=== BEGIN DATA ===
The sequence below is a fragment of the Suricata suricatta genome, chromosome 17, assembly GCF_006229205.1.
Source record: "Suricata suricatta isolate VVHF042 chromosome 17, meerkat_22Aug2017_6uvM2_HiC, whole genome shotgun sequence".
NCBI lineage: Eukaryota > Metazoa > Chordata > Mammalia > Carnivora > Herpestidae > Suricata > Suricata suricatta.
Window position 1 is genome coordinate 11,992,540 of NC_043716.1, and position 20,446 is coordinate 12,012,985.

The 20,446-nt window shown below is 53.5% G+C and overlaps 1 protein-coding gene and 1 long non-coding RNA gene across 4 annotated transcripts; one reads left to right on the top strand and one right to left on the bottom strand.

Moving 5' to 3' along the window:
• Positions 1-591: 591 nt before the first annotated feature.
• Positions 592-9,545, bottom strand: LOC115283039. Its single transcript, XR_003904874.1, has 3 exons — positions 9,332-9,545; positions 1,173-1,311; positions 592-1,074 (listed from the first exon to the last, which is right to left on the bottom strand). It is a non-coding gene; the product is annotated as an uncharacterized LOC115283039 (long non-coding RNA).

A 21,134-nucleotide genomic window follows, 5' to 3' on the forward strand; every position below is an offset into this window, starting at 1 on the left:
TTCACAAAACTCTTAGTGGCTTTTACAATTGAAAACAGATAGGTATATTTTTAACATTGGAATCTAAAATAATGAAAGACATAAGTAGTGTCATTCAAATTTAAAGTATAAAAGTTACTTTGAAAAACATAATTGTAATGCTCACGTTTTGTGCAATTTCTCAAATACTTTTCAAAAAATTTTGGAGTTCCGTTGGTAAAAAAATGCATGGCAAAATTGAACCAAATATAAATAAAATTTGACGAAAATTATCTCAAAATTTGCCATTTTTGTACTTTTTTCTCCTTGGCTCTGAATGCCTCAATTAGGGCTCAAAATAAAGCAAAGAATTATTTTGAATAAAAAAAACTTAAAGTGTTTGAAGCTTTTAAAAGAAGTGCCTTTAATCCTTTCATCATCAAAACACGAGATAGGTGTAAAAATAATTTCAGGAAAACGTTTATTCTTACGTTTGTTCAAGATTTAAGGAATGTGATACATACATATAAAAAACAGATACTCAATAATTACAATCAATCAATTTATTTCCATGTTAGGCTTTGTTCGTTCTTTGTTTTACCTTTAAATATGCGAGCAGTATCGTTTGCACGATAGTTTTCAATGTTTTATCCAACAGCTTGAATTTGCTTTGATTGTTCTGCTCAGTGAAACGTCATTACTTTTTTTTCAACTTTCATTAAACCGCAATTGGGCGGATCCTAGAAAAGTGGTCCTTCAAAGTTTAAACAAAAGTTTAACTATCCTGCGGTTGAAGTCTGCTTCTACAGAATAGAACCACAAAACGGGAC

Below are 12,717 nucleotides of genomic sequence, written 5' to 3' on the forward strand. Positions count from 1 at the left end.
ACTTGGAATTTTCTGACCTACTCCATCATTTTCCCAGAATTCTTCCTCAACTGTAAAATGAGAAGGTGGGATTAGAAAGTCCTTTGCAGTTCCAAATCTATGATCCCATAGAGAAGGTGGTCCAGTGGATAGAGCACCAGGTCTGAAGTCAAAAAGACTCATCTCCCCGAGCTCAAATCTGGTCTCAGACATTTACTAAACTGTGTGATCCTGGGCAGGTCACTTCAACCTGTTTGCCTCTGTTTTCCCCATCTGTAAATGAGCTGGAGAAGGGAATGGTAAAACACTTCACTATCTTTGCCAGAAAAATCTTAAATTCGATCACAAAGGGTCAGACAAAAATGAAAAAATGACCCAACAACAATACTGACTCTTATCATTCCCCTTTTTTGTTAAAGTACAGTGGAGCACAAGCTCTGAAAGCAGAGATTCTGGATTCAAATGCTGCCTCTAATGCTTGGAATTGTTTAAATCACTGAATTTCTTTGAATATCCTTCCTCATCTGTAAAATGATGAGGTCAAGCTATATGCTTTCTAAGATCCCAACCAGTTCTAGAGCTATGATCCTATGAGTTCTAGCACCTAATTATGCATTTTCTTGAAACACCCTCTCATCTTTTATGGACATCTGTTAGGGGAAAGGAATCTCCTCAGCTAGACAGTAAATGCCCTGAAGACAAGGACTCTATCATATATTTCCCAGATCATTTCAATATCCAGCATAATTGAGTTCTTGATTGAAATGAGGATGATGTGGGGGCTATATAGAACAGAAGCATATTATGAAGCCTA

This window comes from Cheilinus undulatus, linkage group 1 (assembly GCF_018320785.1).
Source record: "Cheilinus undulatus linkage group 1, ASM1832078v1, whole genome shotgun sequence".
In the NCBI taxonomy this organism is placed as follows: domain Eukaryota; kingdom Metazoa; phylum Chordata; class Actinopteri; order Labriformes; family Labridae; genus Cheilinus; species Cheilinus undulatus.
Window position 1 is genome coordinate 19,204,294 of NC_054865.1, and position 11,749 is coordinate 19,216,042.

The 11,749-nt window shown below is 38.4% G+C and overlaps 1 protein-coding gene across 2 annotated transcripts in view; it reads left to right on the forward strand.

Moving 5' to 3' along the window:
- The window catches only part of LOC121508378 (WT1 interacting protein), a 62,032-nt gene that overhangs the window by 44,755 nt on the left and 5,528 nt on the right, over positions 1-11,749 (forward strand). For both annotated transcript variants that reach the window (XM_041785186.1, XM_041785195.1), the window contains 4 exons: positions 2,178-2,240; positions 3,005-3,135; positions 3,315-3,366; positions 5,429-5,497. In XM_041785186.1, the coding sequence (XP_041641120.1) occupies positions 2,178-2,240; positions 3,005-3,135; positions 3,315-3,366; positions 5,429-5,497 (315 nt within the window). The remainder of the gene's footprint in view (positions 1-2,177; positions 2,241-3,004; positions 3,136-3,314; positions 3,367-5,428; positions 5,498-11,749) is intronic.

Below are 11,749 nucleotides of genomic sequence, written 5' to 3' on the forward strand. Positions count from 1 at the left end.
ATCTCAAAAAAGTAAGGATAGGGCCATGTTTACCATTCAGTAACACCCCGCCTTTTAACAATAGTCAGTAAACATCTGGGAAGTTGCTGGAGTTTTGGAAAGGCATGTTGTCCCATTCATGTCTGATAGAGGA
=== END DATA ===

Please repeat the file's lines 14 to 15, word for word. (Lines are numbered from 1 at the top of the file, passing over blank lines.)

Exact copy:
Source record: "Cheilinus undulatus linkage group 1, ASM1832078v1, whole genome shotgun sequence".
In the NCBI taxonomy this organism is placed as follows: domain Eukaryota; kingdom Metazoa; phylum Chordata; class Actinopteri; order Labriformes; family Labridae; genus Cheilinus; species Cheilinus undulatus.